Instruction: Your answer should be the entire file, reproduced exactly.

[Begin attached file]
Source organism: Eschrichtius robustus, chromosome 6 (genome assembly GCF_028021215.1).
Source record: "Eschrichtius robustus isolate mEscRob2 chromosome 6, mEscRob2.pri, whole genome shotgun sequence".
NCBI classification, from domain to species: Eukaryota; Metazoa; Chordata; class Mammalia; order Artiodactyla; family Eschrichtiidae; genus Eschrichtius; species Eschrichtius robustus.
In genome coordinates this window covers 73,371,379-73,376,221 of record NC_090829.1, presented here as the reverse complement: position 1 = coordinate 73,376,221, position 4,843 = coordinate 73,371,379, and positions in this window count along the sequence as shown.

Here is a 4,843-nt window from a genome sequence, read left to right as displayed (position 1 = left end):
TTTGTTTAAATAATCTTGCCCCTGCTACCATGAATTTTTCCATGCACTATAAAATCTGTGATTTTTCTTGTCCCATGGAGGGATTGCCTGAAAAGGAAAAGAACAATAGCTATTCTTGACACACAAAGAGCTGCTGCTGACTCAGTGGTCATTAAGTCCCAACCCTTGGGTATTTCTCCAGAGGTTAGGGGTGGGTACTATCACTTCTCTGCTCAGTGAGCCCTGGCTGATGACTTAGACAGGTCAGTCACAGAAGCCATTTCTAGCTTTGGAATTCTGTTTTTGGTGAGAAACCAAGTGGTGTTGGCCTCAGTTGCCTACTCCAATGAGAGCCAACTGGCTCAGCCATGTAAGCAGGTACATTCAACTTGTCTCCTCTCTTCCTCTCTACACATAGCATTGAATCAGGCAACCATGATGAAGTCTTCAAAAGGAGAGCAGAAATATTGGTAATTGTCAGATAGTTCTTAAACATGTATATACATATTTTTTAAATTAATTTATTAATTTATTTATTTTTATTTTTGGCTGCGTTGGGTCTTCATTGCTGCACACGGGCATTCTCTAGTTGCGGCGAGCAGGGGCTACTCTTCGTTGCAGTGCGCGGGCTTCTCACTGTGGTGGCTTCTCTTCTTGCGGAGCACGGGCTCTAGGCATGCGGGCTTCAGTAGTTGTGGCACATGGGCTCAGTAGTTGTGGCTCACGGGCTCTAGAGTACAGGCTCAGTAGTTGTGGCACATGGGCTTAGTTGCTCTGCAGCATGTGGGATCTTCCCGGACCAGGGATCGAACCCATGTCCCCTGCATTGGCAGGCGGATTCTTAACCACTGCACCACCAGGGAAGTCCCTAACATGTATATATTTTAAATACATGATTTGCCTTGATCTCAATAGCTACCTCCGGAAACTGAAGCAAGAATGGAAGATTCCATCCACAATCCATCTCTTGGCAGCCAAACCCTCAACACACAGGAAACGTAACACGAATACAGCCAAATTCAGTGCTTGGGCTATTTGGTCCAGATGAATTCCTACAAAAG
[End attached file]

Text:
Source organism: Eschrichtius robustus, chromosome 6 (genome assembly GCF_028021215.1).
Source record: "Eschrichtius robustus isolate mEscRob2 chromosome 6, mEscRob2.pri, whole genome shotgun sequence".
NCBI classification, from domain to species: Eukaryota; Metazoa; Chordata; class Mammalia; order Artiodactyla; family Eschrichtiidae; genus Eschrichtius; species Eschrichtius robustus.
In genome coordinates this window covers 73,371,379-73,376,221 of record NC_090829.1, presented here as the reverse complement: position 1 = coordinate 73,376,221, position 4,843 = coordinate 73,371,379, and positions in this window count along the sequence as shown.

Here is a 4,843-nt window from a genome sequence, read left to right as displayed (position 1 = left end):
TTTGTTTAAATAATCTTGCCCCTGCTACCATGAATTTTTCCATGCACTATAAAATCTGTGATTTTTCTTGTCCCATGGAGGGATTGCCTGAAAAGGAAAAGAACAATAGCTATTCTTGACACACAAAGAGCTGCTGCTGACTCAGTGGTCATTAAGTCCCAACCCTTGGGTATTTCTCCAGAGGTTAGGGGTGGGTACTATCACTTCTCTGCTCAGTGAGCCCTGGCTGATGACTTAGACAGGTCAGTCACAGAAGCCATTTCTAGCTTTGGAATTCTGTTTTTGGTGAGAAACCAAGTGGTGTTGGCCTCAGTTGCCTACTCCAATGAGAGCCAACTGGCTCAGCCATGTAAGCAGGTACATTCAACTTGTCTCCTCTCTTCCTCTCTACACATAGCATTGAATCAGGCAACCATGATGAAGTCTTCAAAAGGAGAGCAGAAATATTGGTAATTGTCAGATAGTTCTTAAACATGTATATACATATTTTTTAAATTAATTTATTAATTTATTTATTTTTATTTTTGGCTGCGTTGGGTCTTCATTGCTGCACACGGGCATTCTCTAGTTGCGGCGAGCAGGGGCTACTCTTCGTTGCAGTGCGCGGGCTTCTCACTGTGGTGGCTTCTCTTCTTGCGGAGCACGGGCTCTAGGCATGCGGGCTTCAGTAGTTGTGGCACATGGGCTCAGTAGTTGTGGCTCACGGGCTCTAGAGTACAGGCTCAGTAGTTGTGGCACATGGGCTTAGTTGCTCTGCAGCATGTGGGATCTTCCCGGACCAGGGATCGAACCCATGTCCCCTGCATTGGCAGGCGGATTCTTAACCACTGCACCACCAGGGAAGTCCCTAACATGTATATATTTTAAATACATGATTTGCCTTGATCTCAATAGCTACCTCCGGAAACTGAAGCAAGAATGGAAGATTCCATCCACAATCCATCTCTTGGCAGCCAAACCCTCAACACACAGGAAACGTAACACGAATACAGCCAAATTCAGTGCTTGGGCTATTTGGTCCAGATGAATTCCTACAAAAG